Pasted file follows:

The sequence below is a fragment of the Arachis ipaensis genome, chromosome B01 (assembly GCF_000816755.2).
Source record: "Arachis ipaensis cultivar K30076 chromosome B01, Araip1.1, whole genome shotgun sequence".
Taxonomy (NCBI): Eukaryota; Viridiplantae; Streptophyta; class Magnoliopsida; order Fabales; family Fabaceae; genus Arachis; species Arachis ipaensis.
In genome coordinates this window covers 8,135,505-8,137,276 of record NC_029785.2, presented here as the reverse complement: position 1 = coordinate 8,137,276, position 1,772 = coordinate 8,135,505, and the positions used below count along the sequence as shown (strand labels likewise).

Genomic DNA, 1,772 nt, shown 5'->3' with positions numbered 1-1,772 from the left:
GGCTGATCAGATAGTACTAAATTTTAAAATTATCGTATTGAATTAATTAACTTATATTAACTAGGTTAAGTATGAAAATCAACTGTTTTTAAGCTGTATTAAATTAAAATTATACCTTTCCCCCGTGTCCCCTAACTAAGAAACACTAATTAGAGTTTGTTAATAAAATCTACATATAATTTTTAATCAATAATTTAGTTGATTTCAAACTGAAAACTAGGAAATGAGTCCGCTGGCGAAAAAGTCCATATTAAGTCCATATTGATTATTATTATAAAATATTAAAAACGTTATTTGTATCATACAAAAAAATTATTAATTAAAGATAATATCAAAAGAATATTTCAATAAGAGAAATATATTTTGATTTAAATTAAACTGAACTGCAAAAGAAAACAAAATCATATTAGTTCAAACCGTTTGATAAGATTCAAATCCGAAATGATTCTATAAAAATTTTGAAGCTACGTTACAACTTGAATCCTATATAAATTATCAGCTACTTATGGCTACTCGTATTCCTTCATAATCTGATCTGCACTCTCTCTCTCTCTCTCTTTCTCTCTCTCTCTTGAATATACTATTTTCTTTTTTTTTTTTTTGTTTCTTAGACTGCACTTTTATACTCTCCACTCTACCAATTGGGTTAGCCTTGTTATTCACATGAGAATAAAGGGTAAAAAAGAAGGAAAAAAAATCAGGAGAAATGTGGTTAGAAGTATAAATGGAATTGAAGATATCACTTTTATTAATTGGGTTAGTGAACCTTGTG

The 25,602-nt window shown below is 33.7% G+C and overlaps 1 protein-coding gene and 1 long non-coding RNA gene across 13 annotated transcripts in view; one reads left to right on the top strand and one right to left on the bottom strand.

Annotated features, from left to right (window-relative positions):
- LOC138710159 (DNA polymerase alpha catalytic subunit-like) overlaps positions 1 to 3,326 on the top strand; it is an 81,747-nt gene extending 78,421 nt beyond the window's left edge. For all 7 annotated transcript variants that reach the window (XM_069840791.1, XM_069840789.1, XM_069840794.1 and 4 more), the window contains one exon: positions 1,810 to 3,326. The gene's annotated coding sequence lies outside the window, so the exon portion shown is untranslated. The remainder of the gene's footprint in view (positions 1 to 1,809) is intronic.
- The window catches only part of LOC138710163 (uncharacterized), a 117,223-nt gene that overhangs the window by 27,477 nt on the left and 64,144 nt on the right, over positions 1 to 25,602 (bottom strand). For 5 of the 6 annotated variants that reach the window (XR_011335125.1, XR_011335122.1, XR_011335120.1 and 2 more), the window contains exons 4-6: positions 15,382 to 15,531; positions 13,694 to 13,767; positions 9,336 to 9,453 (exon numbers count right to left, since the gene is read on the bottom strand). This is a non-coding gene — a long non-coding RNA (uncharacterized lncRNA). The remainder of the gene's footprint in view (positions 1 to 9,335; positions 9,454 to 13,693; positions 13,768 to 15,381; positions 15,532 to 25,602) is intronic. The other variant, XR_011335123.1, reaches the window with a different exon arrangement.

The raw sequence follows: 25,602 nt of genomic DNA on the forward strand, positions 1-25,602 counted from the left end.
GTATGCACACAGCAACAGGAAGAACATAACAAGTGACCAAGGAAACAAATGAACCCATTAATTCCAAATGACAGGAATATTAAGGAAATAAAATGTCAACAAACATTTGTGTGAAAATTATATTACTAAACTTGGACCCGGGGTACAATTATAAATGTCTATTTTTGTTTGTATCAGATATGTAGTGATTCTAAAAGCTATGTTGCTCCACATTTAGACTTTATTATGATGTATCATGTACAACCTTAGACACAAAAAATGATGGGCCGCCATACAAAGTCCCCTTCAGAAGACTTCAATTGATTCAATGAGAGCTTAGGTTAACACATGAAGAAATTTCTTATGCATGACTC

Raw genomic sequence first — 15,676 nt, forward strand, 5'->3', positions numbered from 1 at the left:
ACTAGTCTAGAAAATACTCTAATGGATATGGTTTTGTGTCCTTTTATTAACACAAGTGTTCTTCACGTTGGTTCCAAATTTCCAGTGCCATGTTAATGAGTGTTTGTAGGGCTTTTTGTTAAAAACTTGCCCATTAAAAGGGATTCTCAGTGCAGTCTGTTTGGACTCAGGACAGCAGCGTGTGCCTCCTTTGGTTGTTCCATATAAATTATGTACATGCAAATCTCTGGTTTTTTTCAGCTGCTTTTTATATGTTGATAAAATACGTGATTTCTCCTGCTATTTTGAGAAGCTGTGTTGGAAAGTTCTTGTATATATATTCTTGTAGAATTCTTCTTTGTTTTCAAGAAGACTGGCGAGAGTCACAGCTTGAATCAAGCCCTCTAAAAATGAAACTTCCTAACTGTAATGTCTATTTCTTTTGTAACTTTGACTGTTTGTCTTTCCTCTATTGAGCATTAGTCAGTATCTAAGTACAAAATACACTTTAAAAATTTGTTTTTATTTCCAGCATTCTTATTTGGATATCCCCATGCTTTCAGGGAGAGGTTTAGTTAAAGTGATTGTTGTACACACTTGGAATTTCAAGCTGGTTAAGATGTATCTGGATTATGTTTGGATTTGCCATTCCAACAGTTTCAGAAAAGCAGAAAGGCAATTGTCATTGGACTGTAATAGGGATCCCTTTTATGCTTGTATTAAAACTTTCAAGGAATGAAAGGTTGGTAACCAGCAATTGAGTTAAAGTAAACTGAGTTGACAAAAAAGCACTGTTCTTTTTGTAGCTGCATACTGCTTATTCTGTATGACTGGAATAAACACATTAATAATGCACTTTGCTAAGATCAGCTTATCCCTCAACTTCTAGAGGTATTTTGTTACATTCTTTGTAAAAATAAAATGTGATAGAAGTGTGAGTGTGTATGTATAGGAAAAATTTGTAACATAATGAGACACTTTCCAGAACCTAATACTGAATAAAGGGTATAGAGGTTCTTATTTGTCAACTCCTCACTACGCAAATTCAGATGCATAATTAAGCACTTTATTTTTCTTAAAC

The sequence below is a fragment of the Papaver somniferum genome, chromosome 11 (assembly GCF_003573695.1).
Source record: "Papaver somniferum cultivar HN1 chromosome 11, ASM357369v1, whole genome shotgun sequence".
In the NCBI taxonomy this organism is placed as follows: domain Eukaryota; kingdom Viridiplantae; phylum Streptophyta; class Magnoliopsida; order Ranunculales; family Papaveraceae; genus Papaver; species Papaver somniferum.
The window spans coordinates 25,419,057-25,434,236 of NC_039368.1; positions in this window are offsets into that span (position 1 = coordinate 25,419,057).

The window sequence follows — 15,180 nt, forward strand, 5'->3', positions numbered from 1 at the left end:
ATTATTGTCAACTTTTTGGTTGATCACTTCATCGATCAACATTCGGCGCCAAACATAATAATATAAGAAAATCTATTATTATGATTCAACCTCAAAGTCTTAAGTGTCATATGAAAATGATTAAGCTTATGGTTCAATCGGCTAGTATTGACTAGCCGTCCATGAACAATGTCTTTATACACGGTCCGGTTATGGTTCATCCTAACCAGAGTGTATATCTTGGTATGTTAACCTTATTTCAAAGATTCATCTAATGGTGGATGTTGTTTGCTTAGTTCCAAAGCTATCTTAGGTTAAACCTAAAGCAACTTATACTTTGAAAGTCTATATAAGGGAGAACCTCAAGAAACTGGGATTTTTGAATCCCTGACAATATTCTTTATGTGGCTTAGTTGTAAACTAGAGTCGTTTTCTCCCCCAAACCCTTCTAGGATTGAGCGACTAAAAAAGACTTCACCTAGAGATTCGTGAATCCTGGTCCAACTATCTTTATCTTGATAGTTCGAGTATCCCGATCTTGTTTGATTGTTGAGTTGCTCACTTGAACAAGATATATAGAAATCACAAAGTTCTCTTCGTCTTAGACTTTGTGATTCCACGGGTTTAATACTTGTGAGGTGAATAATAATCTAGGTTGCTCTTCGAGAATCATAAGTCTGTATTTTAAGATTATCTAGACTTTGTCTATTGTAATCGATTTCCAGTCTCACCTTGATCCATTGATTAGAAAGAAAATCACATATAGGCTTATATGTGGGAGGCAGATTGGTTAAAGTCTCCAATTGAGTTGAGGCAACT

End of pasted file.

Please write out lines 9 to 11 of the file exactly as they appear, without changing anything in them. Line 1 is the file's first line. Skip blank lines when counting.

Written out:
- LOC138710159 (DNA polymerase alpha catalytic subunit-like) overlaps positions 1 to 3,326 on the top strand; it is an 81,747-nt gene extending 78,421 nt beyond the window's left edge. For all 7 annotated transcript variants that reach the window (XM_069840791.1, XM_069840789.1, XM_069840794.1 and 4 more), the window contains one exon: positions 1,810 to 3,326. The gene's annotated coding sequence lies outside the window, so the exon portion shown is untranslated. The remainder of the gene's footprint in view (positions 1 to 1,809) is intronic.
- The window catches only part of LOC138710163 (uncharacterized), a 117,223-nt gene that overhangs the window by 27,477 nt on the left and 64,144 nt on the right, over positions 1 to 25,602 (bottom strand). For 5 of the 6 annotated variants that reach the window (XR_011335125.1, XR_011335122.1, XR_011335120.1 and 2 more), the window contains exons 4-6: positions 15,382 to 15,531; positions 13,694 to 13,767; positions 9,336 to 9,453 (exon numbers count right to left, since the gene is read on the bottom strand). This is a non-coding gene — a long non-coding RNA (uncharacterized lncRNA). The remainder of the gene's footprint in view (positions 1 to 9,335; positions 9,454 to 13,693; positions 13,768 to 15,381; positions 15,532 to 25,602) is intronic. The other variant, XR_011335123.1, reaches the window with a different exon arrangement.

The raw sequence follows: 25,602 nt of genomic DNA on the forward strand, positions 1-25,602 counted from the left end.